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Theodore Roosevelt's Diplomacy and the Quest for Great Power Equilibrium in Asia

Authors

  • GREG RUSSELL

    Corresponding author
    1. University of Oklahoma
      Greg Russell is Associate Professor and Chair of the Department of Political Science at the University of Oklahoma at Norman. He is the author of Hans Morgenthau and American Statecraft and John Quincy Adams and the Public Virtues of Diplomacy.
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Greg Russell is Associate Professor and Chair of the Department of Political Science at the University of Oklahoma at Norman. He is the author of Hans Morgenthau and American Statecraft and John Quincy Adams and the Public Virtues of Diplomacy.

Abstract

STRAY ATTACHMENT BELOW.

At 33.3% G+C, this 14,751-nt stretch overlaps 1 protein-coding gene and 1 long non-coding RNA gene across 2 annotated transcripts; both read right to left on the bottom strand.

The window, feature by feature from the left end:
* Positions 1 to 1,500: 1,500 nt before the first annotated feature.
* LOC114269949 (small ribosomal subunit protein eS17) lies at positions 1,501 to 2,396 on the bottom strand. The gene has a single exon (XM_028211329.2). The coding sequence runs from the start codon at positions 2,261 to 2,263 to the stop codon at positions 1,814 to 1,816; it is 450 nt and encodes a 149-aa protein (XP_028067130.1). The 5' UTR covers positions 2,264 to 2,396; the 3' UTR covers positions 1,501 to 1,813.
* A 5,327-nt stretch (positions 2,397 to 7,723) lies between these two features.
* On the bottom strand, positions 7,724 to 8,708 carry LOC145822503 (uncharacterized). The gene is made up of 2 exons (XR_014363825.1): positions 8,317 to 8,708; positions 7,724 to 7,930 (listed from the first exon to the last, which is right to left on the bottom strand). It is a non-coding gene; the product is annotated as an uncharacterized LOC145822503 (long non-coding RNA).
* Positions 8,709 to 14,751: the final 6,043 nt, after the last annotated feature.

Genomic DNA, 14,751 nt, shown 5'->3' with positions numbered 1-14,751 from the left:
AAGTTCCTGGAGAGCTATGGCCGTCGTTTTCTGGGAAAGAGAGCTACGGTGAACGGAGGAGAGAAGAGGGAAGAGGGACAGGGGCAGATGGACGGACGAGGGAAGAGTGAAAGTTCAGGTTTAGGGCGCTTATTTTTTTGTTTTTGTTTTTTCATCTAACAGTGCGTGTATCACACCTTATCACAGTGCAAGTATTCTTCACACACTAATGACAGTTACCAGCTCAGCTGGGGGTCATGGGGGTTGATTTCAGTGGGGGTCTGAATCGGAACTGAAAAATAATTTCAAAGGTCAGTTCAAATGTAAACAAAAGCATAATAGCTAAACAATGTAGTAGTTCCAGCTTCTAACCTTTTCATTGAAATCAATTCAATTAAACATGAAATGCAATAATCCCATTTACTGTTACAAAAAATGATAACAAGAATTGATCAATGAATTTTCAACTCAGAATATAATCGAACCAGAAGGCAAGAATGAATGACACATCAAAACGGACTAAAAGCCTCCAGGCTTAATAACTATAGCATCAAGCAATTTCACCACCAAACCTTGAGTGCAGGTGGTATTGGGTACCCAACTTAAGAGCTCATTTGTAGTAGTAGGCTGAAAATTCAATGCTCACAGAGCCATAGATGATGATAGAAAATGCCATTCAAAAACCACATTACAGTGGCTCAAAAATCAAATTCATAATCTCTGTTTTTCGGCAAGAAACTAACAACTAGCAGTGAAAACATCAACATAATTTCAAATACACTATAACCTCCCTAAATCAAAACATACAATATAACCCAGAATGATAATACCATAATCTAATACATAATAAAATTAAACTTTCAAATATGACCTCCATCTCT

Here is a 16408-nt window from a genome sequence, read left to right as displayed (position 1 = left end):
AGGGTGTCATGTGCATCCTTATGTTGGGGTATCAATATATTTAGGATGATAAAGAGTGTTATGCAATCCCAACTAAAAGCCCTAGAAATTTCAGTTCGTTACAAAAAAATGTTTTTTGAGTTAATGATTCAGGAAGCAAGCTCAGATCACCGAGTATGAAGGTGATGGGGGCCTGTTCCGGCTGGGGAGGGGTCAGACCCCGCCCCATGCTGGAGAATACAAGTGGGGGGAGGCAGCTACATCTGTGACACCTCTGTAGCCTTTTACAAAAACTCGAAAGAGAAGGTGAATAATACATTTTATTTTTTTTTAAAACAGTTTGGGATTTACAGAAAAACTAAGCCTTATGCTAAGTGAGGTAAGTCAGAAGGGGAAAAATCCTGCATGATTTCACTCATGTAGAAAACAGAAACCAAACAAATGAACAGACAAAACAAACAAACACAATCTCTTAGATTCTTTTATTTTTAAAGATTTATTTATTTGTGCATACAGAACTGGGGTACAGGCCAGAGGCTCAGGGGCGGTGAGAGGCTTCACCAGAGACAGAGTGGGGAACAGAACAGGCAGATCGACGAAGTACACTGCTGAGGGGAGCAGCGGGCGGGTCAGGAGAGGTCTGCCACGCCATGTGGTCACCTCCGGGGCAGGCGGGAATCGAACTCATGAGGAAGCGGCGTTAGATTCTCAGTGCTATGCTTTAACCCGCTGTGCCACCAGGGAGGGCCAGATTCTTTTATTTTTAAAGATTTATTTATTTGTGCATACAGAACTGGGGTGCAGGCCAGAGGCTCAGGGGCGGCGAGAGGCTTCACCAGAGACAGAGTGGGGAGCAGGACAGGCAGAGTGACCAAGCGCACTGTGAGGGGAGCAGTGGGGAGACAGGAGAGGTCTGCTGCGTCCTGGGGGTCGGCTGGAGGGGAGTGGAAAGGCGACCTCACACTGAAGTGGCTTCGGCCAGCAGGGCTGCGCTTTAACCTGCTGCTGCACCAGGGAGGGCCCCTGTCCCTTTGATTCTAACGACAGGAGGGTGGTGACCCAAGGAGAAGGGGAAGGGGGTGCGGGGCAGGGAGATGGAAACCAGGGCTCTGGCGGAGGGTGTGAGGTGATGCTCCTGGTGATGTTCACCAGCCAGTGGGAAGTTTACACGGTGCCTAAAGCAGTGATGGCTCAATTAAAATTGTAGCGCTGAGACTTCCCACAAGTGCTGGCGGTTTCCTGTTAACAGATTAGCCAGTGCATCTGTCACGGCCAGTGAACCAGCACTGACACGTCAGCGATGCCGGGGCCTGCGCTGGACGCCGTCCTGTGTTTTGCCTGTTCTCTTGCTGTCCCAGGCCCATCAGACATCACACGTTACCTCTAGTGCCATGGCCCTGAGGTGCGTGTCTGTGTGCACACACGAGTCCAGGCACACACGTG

This article examines how balance of power considerations shaped Theodore Roosevelt's role as a mediator in the 1904-5 war between Russia and Japan. Attention is devoted to his use of personal diplomacy as well as to the political and foreign policy rationales behind his overtures to Japanese and Russian leaders. To what extent did Roosevelt justify his actions as consistent with American interests and American values? If American national interests were not immediately threatened in East Asia, then what kind of concerns prompted him to intervene in the affairs of other states? Was the quest for equilibrium simply an expedient tactic by which to further the offensive power, both military and political, of the United States? Moral principles in politics and diplomacy, Roosevelt claimed, help make clear the inescapable tension between ideals and reality. The moral problem persists, he thought, because diplomacy involves choices often obscured by faulty perception, controlled by national interests, and complicated by multiple purposes and goals. I provide a brief overview of Roosevelt as strategic thinker and then moves on to take up his personal style of diplomacy.

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